Agenda for tomorrow's meeting

Skip to first unread message

Dave Colwell

Oct 29, 2009, 1:35:21 PM10/29/09
to GeekBookClub
Hey all,

I was wondering if we have any topics of interest lined up for
tomorrow's meeting? I didn't have a chance to dig into the collective
intelligence chapter, as planned, but have been reading up on zero-
knowledge proofs. It's an interesting technique that has contemporary
application in cryptography. I think I'll also be able to show that
"all languages in NP have zero-knowledge proofs" as claimed in an
article I'm reading.

John seems to get cut short each time he's prepared something. If
he's willing, my vote is to give him the floor uninterrupted to begin
with. Anyone else have a topic in mind?

I hope to see everyone *there tomorrow morning.


* remember that "there" is City Market

Michael Krajnak

Oct 29, 2009, 8:23:19 PM10/29/09
Sorry, out of town on Friday :-(


Oct 29, 2009, 9:05:32 PM10/29/09
to GeekBookClub
Never one to refuse a soapbox / platform / pulpit, I regret that I
might not be able to attend. My daughter needs a ride to the airport.
Until Wednesday night, I thought she needed the ride Thursday morning,
but once again Dad was wrong: it's Friday. It's early, so I'll try to
get back for book club. But no promises.

I'm nearly finished with Martyn Amos' _Genesys Machines_, a book that
deserves much wider readership. When we last met, I had just read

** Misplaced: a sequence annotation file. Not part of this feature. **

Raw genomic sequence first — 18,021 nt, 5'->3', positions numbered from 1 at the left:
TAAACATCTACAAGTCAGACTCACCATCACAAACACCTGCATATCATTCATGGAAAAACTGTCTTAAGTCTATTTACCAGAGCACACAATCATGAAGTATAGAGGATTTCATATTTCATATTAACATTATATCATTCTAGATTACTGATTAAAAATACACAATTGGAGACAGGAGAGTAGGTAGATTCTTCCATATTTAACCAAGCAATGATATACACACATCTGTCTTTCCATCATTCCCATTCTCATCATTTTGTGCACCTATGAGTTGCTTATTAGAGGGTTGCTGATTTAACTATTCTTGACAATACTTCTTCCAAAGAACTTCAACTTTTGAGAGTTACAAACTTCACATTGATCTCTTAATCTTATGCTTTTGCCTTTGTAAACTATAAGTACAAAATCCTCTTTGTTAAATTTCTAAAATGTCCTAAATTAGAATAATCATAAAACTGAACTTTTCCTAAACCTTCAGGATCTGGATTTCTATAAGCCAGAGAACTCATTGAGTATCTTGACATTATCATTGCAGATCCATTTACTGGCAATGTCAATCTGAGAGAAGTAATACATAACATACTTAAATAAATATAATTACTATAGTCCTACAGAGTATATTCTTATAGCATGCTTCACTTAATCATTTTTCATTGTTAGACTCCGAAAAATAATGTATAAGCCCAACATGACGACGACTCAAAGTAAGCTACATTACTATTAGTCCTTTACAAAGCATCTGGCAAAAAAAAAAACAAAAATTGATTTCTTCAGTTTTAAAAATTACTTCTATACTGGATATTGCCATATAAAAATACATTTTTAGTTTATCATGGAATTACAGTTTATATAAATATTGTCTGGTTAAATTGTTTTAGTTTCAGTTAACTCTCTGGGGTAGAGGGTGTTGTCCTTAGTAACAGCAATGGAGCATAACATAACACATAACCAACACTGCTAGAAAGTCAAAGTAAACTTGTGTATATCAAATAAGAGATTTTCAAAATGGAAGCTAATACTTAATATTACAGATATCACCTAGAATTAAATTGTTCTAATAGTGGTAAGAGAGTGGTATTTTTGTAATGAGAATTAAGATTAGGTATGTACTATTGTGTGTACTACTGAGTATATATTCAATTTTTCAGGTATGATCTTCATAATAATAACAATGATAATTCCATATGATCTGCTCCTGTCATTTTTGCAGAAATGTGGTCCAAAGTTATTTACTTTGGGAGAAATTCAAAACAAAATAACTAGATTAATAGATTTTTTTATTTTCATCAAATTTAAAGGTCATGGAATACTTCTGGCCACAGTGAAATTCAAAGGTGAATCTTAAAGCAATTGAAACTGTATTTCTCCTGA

about Adelman's seminal work on using DNA to solve a Hamiltonian path
problem. I was enthusiastic about molecular computing's potential for
tackling NP-complete problems. Since then the book has covered a
historical turn. Genetic machines run into the same issues as silicon-
based machines when face with combinatorial explosion. The remainder
of the book explains where molecular computing has gone since the
early days and where it's going today.

On the machine learning front, I coded naive Bayes in Ruby, following
Segaran's examples in Python. I've been looking for a chance to rehone
my Ruby skills; this chapter was a good opportunity, because unlike
many of the others it did not rely on external libraries. To that
extent, it was a success. However, the focus on language may have been
too great a distraction; I still don't have good insights to the
calculations. ("The purpose of computing is insight, not numbers."
Hamming, I believe.) More work to do on that front...

See you tomorrow if I can.

Grant Rettke

Oct 29, 2009, 9:39:22 PM10/29/09
See you guys tomorrow.
Reply all
Reply to author
0 new messages